Photo: Florence Charvin

Jo and Aaron Duff have created a way of life that is sustainable, resilient and regenerative.

The passion for permaculture drives everything that Jo and Aaron Duff do on their farm in Poukawa. Kahikatea Farm is their life and they tread lightly on the land. As kaitiaki of this place they apply the principles of “Earth care, people care and fair share,” making a living and sharing their knowledge with others.

Aaron and Jo bought this block of fenced farming land on Te Mahanga Road Poukawa in 2005, its sixteen acres spread wide over a hill, surrounded by fertile low-lying farmland. These rich, productive lands were originally wetlands with magnificent stands of kahikatea that stretched from Lake Poukawa to the Peka Peka wetlands and the farm’s name acknowledges that history.

On the mild and sunny September day that I came here the valley was velvety green and beautiful. The last time I visited Jo and Aaron was in 2009, when they were still developing their organic farm on permaculture principles, industriously planting trees, establishing a kitchen garden, constructing growing houses for the plant nursery and digging swales. 

They had recently been blessed with their first child, Anna, then a baby of three months. The site was exposed to the biting winds from the south and west, and the couple were living with their baby in a humble caravan and a burning ambition to make their permaculture dreams a reality.

My recent visit was in extraordinary contrast. Their hill was covered in trees, shelterbelts of pines and eucalypts reaching high above my car as it wound up the drive. Arriving at their cottage I peered through a screen of flowering medicinal and food foraging plants to be met by their three enthusiastic canines, and Jo emerged to greet me.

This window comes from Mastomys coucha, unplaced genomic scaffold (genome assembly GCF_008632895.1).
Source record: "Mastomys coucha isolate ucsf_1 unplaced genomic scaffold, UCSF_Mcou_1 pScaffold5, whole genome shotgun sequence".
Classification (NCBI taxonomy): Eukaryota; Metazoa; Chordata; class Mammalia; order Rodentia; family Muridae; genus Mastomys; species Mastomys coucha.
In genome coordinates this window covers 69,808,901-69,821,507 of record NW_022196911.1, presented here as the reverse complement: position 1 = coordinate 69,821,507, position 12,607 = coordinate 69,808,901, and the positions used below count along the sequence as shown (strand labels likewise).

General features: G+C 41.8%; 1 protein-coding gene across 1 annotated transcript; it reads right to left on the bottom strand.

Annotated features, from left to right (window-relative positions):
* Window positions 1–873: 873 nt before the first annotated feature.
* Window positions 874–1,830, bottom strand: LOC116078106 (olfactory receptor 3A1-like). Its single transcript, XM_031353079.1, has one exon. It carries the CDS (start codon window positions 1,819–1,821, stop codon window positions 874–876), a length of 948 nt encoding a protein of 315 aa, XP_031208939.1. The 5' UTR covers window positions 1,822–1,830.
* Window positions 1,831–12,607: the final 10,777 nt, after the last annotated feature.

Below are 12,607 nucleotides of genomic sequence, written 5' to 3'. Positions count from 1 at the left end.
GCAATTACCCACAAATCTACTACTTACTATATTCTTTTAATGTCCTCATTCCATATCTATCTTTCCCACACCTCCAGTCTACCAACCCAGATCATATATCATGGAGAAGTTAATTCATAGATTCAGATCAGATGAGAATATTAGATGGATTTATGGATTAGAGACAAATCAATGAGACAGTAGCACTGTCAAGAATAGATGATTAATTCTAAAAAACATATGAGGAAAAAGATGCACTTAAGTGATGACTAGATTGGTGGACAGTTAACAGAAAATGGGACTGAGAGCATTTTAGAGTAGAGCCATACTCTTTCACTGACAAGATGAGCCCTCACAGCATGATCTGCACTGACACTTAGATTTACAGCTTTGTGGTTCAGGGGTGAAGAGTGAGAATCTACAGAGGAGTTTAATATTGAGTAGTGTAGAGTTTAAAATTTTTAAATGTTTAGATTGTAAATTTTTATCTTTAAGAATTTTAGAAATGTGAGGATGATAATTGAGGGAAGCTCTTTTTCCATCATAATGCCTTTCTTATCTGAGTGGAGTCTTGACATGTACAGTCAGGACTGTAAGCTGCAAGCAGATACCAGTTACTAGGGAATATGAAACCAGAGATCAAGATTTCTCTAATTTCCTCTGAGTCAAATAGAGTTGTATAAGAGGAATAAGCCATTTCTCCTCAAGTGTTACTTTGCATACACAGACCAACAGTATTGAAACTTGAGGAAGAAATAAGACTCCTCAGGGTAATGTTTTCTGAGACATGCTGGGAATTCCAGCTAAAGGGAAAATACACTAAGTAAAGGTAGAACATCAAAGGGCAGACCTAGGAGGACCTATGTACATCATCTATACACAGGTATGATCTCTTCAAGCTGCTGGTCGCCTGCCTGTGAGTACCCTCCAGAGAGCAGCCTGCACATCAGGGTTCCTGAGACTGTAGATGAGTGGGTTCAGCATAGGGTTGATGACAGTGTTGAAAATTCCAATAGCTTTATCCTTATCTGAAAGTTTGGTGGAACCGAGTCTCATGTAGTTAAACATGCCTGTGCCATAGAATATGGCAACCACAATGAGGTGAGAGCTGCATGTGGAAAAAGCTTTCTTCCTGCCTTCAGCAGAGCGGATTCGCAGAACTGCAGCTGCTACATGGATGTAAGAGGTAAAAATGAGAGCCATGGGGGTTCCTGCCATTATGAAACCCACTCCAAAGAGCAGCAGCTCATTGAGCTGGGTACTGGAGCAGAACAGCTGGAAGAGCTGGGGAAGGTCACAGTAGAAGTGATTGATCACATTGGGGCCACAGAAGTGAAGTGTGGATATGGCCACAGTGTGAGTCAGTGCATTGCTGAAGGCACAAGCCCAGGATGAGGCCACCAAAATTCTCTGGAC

Photo Florence Charvin

She took me to the plant nursery, and I was struck by the many tunnel houses where their plants and herbs are propagated and by the sheer variety of species (over four hundred). We then walked through the maturing food forest with its microclimates of sheltered spaces, past the small, lush grass paddocks where their three white Galloway-cross cattle graze. 

Permaculture is a system of conscious design that mimics the patterns and relationships of nature to provide for human needs for food and labor-saving systems. The term ‘permaculture’ was first coined in 1978 by Bill Mollison and David Holmgren and is a positive response to the environmental and social challenges of our time. 

Everything is connected

Relationships form an important component of permaculture thinking – everything in natural systems is functionally connected, from humans to soil microbes to trees, to the hydrological cycle. Relationships with customers, visitors and workshop attendees provide opportunities to learn and share knowledge. 

Jo is the lynchpin of the farm – nursery and office manager, teacher, plant specialist, marketer, mother and wife of Aaron. A debilitating back injury in 2011 prevents Aaron from doing physical work on the farm – it was a serious setback, but they have learned to live with this reality. They are partners in the enterprise: “But,” says Jo, “luckily, he has enjoyed the opportunity to be ‘house daddy’ to our two daughters, Anna and Eliza. He also does the finances, which involves making me define more clearly what is a ‘want’ and what is a ‘need,’ as I am always wanting to explore new plant varieties.”

The myriad tasks are shared with their colleague and friend, Gigs – the carpenter, fencer, tree pruner and all-round skilled right-hand man and with Kiwi/Argentine couple Bride and Berna, who live on-site while building their tiny home. In the nursery four part-time workers are employed at the height of the season propagating, potting up plants and preparing orders for delivery.